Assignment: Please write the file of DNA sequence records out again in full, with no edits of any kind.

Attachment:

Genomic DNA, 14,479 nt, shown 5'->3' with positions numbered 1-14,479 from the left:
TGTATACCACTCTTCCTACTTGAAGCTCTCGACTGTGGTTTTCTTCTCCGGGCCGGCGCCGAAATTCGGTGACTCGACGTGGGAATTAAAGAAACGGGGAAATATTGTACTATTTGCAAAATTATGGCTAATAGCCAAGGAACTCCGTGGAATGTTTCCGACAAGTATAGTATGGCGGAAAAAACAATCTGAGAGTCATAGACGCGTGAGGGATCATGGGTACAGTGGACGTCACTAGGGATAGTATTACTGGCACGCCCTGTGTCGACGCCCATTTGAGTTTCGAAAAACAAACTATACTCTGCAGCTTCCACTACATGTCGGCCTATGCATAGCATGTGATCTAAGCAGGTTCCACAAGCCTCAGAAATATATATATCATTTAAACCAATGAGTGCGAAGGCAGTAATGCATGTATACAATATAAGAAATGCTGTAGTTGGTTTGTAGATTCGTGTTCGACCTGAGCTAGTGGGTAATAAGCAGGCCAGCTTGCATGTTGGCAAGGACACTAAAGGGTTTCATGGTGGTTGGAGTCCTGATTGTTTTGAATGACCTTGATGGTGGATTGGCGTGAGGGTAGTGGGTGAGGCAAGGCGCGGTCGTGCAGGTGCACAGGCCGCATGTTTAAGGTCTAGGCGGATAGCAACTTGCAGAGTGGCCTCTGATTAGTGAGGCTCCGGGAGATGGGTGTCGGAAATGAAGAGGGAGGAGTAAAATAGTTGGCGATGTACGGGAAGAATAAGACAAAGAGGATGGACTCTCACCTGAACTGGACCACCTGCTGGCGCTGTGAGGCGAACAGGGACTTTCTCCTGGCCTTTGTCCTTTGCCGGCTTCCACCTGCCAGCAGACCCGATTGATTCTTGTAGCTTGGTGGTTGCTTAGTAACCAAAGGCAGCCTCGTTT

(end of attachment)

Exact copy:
Genomic DNA, 14,479 nt, shown 5'->3' with positions numbered 1-14,479 from the left:
TGTATACCACTCTTCCTACTTGAAGCTCTCGACTGTGGTTTTCTTCTCCGGGCCGGCGCCGAAATTCGGTGACTCGACGTGGGAATTAAAGAAACGGGGAAATATTGTACTATTTGCAAAATTATGGCTAATAGCCAAGGAACTCCGTGGAATGTTTCCGACAAGTATAGTATGGCGGAAAAAACAATCTGAGAGTCATAGACGCGTGAGGGATCATGGGTACAGTGGACGTCACTAGGGATAGTATTACTGGCACGCCCTGTGTCGACGCCCATTTGAGTTTCGAAAAACAAACTATACTCTGCAGCTTCCACTACATGTCGGCCTATGCATAGCATGTGATCTAAGCAGGTTCCACAAGCCTCAGAAATATATATATCATTTAAACCAATGAGTGCGAAGGCAGTAATGCATGTATACAATATAAGAAATGCTGTAGTTGGTTTGTAGATTCGTGTTCGACCTGAGCTAGTGGGTAATAAGCAGGCCAGCTTGCATGTTGGCAAGGACACTAAAGGGTTTCATGGTGGTTGGAGTCCTGATTGTTTTGAATGACCTTGATGGTGGATTGGCGTGAGGGTAGTGGGTGAGGCAAGGCGCGGTCGTGCAGGTGCACAGGCCGCATGTTTAAGGTCTAGGCGGATAGCAACTTGCAGAGTGGCCTCTGATTAGTGAGGCTCCGGGAGATGGGTGTCGGAAATGAAGAGGGAGGAGTAAAATAGTTGGCGATGTACGGGAAGAATAAGACAAAGAGGATGGACTCTCACCTGAACTGGACCACCTGCTGGCGCTGTGAGGCGAACAGGGACTTTCTCCTGGCCTTTGTCCTTTGCCGGCTTCCACCTGCCAGCAGACCCGATTGATTCTTGTAGCTTGGTGGTTGCTTAGTAACCAAAGGCAGCCTCGTTT